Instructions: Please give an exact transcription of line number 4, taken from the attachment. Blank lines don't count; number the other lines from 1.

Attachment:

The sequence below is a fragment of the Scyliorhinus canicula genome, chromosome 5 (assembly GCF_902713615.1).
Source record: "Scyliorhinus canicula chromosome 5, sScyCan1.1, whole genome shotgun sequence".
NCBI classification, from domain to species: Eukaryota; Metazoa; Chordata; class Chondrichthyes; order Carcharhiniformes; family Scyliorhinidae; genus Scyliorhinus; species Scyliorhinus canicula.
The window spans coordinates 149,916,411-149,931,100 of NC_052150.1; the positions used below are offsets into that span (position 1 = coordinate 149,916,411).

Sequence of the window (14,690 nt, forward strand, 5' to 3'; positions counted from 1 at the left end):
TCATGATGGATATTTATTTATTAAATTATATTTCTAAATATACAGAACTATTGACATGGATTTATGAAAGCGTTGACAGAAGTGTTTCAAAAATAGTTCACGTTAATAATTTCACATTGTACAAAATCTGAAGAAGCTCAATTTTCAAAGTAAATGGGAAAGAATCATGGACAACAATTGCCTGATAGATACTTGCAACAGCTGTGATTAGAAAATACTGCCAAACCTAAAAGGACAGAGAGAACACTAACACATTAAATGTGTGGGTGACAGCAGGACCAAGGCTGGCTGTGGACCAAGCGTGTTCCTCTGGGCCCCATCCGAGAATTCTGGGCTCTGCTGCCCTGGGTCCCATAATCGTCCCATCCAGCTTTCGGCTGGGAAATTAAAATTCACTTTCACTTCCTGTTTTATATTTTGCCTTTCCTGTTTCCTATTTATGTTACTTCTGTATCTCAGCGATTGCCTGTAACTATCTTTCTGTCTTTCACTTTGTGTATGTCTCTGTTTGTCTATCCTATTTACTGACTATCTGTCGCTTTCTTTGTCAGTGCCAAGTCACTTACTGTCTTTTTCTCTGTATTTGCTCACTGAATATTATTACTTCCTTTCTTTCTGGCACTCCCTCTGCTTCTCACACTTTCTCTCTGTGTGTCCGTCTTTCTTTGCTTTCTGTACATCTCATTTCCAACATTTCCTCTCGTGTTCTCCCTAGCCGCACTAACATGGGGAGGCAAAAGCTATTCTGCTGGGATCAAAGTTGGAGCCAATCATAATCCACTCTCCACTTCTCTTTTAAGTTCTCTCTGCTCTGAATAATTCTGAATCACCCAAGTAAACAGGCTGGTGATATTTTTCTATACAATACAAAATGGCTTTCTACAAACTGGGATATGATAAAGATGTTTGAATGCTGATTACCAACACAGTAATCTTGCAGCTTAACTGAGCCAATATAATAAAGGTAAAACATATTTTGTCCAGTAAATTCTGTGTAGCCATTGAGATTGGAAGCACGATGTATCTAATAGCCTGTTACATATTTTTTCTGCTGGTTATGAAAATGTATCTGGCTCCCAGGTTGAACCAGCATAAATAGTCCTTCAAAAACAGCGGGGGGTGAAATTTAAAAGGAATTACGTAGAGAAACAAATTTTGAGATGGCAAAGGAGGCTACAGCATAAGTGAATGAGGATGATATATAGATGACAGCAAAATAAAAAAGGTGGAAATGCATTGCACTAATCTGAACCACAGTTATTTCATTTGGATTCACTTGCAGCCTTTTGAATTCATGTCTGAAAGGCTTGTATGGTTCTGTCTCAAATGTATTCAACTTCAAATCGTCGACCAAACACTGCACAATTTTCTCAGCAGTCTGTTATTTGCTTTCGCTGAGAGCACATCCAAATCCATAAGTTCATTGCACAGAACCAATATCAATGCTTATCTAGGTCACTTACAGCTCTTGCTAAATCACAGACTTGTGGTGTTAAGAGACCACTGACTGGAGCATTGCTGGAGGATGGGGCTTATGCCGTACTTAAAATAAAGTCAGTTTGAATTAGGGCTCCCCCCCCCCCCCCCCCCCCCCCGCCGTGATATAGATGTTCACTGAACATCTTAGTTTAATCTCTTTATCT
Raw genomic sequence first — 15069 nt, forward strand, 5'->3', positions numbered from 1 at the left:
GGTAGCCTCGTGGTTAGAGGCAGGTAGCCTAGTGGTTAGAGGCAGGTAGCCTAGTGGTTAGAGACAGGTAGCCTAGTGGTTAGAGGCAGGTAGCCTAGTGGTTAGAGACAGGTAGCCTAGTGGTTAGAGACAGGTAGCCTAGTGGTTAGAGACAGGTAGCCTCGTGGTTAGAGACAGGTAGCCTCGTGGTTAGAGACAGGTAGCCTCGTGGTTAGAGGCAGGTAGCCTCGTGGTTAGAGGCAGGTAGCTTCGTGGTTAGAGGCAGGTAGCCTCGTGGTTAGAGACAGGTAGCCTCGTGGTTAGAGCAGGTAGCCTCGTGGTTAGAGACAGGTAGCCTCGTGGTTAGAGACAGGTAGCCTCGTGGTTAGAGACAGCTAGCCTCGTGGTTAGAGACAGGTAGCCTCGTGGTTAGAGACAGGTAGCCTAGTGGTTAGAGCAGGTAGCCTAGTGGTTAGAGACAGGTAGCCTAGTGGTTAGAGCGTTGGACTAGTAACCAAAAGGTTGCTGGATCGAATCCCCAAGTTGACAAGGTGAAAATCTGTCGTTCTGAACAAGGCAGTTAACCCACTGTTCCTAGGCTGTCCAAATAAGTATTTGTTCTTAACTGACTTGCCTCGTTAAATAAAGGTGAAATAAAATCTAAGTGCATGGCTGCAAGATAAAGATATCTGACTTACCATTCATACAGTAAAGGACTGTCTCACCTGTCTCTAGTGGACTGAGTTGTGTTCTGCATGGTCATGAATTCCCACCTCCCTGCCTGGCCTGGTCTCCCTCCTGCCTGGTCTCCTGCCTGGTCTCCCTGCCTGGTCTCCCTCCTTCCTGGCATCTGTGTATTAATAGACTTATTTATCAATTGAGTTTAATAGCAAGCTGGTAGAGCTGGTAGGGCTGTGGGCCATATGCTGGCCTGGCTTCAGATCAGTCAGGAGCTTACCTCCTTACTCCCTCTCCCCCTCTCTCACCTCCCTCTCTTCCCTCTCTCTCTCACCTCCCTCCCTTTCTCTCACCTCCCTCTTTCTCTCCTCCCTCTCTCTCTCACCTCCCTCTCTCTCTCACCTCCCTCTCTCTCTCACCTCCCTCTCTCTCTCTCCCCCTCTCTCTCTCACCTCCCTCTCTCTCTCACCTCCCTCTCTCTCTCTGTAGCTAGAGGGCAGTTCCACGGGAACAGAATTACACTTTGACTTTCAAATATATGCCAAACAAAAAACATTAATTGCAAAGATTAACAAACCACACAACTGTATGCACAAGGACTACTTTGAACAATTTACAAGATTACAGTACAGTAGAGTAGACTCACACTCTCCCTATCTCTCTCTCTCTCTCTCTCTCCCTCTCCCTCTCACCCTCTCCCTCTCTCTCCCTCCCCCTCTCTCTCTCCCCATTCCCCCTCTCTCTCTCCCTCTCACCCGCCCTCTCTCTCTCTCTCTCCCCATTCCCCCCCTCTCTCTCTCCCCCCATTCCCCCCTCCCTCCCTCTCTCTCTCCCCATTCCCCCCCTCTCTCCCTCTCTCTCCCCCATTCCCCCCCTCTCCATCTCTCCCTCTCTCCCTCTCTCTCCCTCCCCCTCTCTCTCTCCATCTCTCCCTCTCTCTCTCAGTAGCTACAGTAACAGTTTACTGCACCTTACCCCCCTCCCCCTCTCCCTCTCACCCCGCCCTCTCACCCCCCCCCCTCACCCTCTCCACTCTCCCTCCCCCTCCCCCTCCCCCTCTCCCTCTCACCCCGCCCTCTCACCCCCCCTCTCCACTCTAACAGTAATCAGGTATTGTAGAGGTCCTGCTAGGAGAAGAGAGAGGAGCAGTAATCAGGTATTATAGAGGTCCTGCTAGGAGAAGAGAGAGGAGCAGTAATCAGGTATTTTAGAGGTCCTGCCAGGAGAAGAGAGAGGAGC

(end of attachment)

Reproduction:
The window spans coordinates 149,916,411-149,931,100 of NC_052150.1; the positions used below are offsets into that span (position 1 = coordinate 149,916,411).